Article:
RHODE ISLAND’S QUONSET POINT/DAVISVILLE FACILITY BEING EVALUATED AS HOMEPORT FOR FIRST OCEAN EXPLORATION SHIP
19, 2007 — NOAA is evaluating Quonset
Point/Davisville, R.I., as the future homeport of the Okeanos
Explorer—the nation’s first federal ship dedicated solely
to ocean exploration—as part of an environmental assessment to
be completed this spring. (Click NOAA image for larger view
of the NOAA Ship Kai’imimoana. The Okeanos Explorer, which is
being converted, is similar to the Ka’imimoana but will have different
equipment and deck configuration. Click
here for high resolution version. Please credit “NOAA.”)
Point/Davisville is in close proximity to many labs and universities
associated with the ship’s ocean exploration mission. The site
was identified as best able to facilitate and enhance critical ocean
research partnerships and to spur technological innovation in ocean
research. Homeporting Okeanos Explorer at Quonset Point/Davisville also
would support NOAA’s efforts to increase regional collaboration,
leverage existing resources of NOAA and its partners, and generate an
observational capacity greater than the sum of its parts.
“I am pleased NOAA has identified Quonset Point/Davisville as an ideal place to homeport Okeanos Explorer. This is an exciting announcement for Rhode Island and the field of ocean exploration,” said Senator Jack Reed. “Rhode Islanders value the ocean. It shapes our culture, economy and the health of our planet. URI and other local institutions are at the forefront of studying and exploring our oceans. Their unique academic and communications resources will significantly enhance the value of Okeanos.”
"I'm very pleased that NOAA has agreed to seriously consider basing the Okeanos Explorer in the Ocean State," Rhode Island Governor Donald L. Carcieri said. "I have long argued that Rhode Island can and should be one of America's leading centers of oceanic research. To further that goal, I worked with Senator Reed and Admiral Lautenbacher to bring the Okeanos Explorer to Rhode Island. Doing so will enable our state to build on the research capacity we've already developed at URI, while also exploiting the potential of Quonset Point/Davisville as a launching point for exploring the ocean's untapped and largely unknown resources. I especially want to thank NOAA and Admiral Lautenbacher for recognizing Rhode Island's potential."
would be very fitting for the Ocean State to serve as the homeport for
the first NOAA ship focused exclusively on ocean exploration,”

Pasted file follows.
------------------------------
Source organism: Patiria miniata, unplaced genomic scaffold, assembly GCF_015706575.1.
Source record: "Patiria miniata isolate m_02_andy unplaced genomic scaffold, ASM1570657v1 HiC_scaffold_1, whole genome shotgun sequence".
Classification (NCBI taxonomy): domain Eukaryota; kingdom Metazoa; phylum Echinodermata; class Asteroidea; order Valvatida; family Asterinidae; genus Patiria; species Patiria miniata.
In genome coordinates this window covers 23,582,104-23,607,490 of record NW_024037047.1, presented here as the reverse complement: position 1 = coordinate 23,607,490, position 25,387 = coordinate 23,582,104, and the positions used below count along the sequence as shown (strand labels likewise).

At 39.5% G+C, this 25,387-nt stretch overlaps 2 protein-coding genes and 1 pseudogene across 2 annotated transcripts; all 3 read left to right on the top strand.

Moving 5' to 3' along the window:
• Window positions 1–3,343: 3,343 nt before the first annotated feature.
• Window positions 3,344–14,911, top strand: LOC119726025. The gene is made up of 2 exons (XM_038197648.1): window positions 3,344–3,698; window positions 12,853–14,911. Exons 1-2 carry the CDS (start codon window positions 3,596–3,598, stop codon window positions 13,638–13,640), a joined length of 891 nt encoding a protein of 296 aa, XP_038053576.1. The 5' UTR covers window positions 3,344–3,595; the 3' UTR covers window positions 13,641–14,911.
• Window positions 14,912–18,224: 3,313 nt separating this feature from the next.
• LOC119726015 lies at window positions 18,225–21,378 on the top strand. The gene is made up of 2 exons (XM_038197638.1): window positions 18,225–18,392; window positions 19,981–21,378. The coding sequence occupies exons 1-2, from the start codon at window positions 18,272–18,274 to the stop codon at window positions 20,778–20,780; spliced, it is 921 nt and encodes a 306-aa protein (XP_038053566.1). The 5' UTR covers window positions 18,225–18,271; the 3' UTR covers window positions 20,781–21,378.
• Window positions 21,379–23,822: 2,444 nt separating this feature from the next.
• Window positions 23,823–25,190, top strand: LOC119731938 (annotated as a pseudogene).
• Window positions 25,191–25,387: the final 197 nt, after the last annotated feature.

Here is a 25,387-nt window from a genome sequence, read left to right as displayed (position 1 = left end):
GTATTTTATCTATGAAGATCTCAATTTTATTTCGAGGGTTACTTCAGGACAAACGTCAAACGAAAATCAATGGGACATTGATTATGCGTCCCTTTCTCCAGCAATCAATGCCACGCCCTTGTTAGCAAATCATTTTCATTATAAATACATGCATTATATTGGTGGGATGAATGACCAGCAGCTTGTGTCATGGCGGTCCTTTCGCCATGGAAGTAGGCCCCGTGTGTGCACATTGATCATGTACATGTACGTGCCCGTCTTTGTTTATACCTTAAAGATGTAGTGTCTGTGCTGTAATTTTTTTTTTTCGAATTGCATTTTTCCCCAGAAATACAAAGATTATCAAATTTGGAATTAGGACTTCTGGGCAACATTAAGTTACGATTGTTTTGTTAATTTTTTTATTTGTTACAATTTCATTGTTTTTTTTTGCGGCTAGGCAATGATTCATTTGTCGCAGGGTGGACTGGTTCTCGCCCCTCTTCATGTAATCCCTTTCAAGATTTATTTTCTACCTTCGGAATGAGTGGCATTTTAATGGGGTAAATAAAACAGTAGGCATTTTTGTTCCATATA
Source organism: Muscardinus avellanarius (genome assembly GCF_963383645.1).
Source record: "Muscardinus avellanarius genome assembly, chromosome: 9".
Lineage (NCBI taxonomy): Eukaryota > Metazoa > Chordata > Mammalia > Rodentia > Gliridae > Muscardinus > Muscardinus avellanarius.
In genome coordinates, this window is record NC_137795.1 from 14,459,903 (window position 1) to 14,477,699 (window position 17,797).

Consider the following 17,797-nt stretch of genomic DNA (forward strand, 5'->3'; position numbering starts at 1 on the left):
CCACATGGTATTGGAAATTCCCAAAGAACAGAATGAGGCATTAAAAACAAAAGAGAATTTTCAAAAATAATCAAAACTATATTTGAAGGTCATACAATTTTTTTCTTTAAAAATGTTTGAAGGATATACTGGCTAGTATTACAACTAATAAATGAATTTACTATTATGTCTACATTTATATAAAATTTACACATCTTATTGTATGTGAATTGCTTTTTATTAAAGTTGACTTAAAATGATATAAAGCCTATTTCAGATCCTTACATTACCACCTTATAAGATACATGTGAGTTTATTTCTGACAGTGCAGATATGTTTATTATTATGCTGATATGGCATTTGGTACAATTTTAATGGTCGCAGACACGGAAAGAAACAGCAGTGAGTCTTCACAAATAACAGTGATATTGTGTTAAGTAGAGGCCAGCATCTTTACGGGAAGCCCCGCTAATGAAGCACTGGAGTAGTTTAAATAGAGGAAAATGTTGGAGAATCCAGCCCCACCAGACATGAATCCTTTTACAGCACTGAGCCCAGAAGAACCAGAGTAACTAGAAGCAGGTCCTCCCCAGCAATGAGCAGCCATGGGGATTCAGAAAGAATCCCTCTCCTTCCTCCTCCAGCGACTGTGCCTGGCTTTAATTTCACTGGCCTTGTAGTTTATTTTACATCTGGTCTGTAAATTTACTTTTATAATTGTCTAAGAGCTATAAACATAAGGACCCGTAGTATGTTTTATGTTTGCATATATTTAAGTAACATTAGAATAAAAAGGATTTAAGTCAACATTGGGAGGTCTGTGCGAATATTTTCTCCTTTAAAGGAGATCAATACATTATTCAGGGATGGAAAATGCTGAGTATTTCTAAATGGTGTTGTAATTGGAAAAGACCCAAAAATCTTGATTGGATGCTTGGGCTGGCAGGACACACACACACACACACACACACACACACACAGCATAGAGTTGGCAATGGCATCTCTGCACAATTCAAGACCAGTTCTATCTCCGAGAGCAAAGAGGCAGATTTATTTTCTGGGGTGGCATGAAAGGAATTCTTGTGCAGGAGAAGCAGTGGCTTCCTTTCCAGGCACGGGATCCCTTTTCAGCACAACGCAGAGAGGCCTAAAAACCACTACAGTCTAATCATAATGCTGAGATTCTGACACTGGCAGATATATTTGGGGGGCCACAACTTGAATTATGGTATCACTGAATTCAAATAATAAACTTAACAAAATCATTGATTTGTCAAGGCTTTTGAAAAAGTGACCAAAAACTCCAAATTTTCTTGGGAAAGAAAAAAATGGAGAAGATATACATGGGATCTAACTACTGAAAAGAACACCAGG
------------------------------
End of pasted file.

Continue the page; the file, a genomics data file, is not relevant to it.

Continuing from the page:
said Rear Admiral Samuel
P. De Bow Jr., director of the NOAA
Commissioned Officer Corps and the NOAA
Office of Marine and Aviation Operations, which manages the NOAA
As part of the NOAA fleet, Okeanos Explorer will be operated, managed and maintained by the NOAA Office of Marine and Aviation Operations. Its crew will consist of technical specialists, wage mariners, scientists, and commissioned officers of the NOAA Corps—the nation’s seventh uniformed service. The Corps is composed of scientists and engineers who provide NOAA with an important blend of operational, management and technical skills that support the agency’s environmental programs at sea, in the air and ashore. A NOAA Corps officer will command Okeanos Explorer.
NOAA, an agency of the U.S. Commerce Department, is celebrating 200 years of science and service to the nation. From the establishment of the Survey of the Coast in 1807 by Thomas Jefferson to the formation of the Weather Bureau and the Bureau of Commercial Fisheries in the 1870s, much of America's scientific heritage is rooted in NOAA. NOAA is dedicated to enhancing economic security and national safety through the prediction and research of weather and climate-related events and information service delivery for transportation, and by providing environmental stewardship of the nation's coastal and marine resources. Through the emerging Global Earth Observation System of Systems (GEOSS), NOAA is working with its federal partners, more than 60 countries and the European Commission to develop a global monitoring network that is as integrated as the planet it observes, predicts and protects.
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